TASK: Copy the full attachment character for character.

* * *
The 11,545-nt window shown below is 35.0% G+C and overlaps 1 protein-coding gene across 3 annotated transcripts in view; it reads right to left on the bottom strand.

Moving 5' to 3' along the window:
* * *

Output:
The 11,545-nt window shown below is 35.0% G+C and overlaps 1 protein-coding gene across 3 annotated transcripts in view; it reads right to left on the bottom strand.

Moving 5' to 3' along the window: